10 illustrates ISRP rules used to support the operation of a UE related to IFOM, MAPCON and NSWO features. In this specification, the ISRP of FIG. 10 is added to the ISRP of FIG. 10 by adding a flow distribution container that is newly defined in the ISRP of FIG. Suggest an improved version.

Referring to FIG. 10, a brief example of an ISRP rule includes at least one flow distribution container, that is, a 'ForFlowBased' flow distribution container for IFOM, a 'ForServiceBased' flow distribution container for MAPCON, And a 'ForNonSeamlessOffload' flow distribution container for NSWO. In addition, as shown in FIG. 10, each flow distribution container includes at least one flow distribution rule. Each flow distribution rule includes the following information.

Candidate traffic identifier ('IP Flow' description ('IPFlow' description for IFOM and NSWO, 'APN' for MAPCON);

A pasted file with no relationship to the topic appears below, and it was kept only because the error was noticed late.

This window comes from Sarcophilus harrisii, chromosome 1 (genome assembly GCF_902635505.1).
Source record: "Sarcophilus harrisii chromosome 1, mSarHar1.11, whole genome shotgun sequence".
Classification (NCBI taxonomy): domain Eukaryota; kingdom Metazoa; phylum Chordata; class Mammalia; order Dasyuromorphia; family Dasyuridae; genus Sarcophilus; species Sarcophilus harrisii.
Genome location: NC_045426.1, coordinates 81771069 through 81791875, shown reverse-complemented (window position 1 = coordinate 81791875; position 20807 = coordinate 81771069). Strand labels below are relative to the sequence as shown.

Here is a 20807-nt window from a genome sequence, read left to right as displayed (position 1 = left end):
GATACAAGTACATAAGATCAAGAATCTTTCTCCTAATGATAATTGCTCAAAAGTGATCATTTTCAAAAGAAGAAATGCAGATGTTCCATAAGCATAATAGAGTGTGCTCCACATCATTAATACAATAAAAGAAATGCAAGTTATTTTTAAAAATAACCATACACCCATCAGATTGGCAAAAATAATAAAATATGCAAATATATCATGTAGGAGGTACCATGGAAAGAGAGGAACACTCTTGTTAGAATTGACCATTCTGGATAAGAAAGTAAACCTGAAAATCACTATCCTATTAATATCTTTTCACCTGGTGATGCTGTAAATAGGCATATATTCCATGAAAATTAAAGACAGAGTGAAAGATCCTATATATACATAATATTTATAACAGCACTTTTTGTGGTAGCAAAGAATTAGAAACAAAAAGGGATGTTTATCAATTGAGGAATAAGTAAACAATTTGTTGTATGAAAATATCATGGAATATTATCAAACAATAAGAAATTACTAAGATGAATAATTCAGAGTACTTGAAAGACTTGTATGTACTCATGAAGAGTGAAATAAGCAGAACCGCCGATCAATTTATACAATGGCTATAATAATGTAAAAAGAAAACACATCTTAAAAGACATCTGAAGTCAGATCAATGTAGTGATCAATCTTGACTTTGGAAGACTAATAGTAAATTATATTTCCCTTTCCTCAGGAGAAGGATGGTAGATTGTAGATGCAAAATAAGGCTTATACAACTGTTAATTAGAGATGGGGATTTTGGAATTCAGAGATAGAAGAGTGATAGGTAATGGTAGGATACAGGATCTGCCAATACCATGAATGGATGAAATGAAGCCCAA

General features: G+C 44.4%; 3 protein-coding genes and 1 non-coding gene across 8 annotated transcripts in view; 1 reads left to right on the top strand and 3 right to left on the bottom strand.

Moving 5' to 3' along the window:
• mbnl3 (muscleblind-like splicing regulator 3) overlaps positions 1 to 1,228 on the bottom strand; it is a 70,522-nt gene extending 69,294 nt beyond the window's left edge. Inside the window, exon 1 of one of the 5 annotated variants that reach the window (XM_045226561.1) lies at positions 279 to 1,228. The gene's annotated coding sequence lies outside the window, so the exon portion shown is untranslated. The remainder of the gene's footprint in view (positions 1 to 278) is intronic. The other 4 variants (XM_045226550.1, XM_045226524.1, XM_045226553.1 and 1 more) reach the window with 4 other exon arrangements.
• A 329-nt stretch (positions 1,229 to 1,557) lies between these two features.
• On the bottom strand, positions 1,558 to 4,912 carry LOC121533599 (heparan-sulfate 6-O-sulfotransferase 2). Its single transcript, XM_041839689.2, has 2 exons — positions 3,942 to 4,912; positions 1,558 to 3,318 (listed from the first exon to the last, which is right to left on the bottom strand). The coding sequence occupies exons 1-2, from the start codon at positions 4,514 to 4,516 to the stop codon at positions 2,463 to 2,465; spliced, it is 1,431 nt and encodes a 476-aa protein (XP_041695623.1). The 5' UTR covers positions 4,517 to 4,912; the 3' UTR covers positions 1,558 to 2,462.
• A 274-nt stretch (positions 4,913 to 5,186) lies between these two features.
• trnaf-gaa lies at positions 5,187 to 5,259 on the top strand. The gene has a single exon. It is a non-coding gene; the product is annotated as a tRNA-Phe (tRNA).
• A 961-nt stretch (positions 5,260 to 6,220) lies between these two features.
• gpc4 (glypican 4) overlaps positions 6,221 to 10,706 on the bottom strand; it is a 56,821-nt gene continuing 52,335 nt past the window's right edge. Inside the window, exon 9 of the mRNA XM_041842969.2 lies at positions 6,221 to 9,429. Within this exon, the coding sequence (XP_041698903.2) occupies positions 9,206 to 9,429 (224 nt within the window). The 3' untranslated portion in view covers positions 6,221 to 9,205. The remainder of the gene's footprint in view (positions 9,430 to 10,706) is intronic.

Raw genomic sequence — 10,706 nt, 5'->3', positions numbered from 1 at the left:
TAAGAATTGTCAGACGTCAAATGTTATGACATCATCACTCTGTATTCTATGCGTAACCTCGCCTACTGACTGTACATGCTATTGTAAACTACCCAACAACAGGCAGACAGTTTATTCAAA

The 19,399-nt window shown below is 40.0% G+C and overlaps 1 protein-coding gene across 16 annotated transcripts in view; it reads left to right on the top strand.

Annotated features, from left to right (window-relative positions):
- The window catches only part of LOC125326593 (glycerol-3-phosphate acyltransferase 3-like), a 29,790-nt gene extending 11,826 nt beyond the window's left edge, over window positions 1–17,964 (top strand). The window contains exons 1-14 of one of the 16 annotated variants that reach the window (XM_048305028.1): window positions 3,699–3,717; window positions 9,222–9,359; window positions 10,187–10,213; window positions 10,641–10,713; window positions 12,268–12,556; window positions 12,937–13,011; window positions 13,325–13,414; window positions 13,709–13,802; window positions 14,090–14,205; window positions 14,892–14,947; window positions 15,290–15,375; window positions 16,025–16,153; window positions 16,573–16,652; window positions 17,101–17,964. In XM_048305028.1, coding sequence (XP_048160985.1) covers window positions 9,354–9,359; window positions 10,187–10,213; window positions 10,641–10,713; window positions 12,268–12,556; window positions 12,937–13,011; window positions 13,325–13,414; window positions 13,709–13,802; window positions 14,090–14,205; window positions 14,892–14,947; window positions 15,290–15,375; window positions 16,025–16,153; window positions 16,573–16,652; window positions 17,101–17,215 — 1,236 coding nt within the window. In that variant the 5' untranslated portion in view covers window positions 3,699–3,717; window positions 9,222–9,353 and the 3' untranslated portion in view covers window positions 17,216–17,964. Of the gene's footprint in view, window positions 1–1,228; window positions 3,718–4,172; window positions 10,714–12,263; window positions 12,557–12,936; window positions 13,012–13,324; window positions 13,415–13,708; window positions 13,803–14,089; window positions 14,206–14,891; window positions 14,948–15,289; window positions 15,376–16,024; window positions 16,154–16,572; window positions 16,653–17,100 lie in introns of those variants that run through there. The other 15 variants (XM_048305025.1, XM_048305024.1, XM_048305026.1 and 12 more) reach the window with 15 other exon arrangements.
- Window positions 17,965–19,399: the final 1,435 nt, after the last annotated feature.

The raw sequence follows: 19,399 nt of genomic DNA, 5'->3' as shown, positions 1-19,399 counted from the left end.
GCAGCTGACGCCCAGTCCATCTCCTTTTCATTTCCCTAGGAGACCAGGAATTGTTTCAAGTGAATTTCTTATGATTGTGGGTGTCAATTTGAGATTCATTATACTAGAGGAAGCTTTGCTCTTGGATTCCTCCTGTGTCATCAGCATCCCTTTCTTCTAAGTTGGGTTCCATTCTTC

The target access network associated with 'AccessNetworkPriority' ('AccessTechnology' + 'AccessID' for IFOM and MAPCON, only 'AccessID' for NSWO);

Rule priority; And / or

For IFOM and NSWO, an optional 'RoutingCriteria' field (a field in which a particular flow distribution rule indicates a valid APN).

According to another example, the present specification proposes to refine the ISRP rule by allowing the UE to allow a second round (or additional repetition) through the ISRP rule. Specifically, when the UE selects the newly added 'ForInterAPNRouting' container in the first round as described above, if the UE supports IFOM or MAPCON (or the preferred APN on 'ForInterAPNRouting' supports IFOM or MAPCON If so), it is necessary to enter the second round. Rules from the 'ForInterAPNRouting' container and the 'ForNonSeamlessOffload' container are not activated in the second round (if present).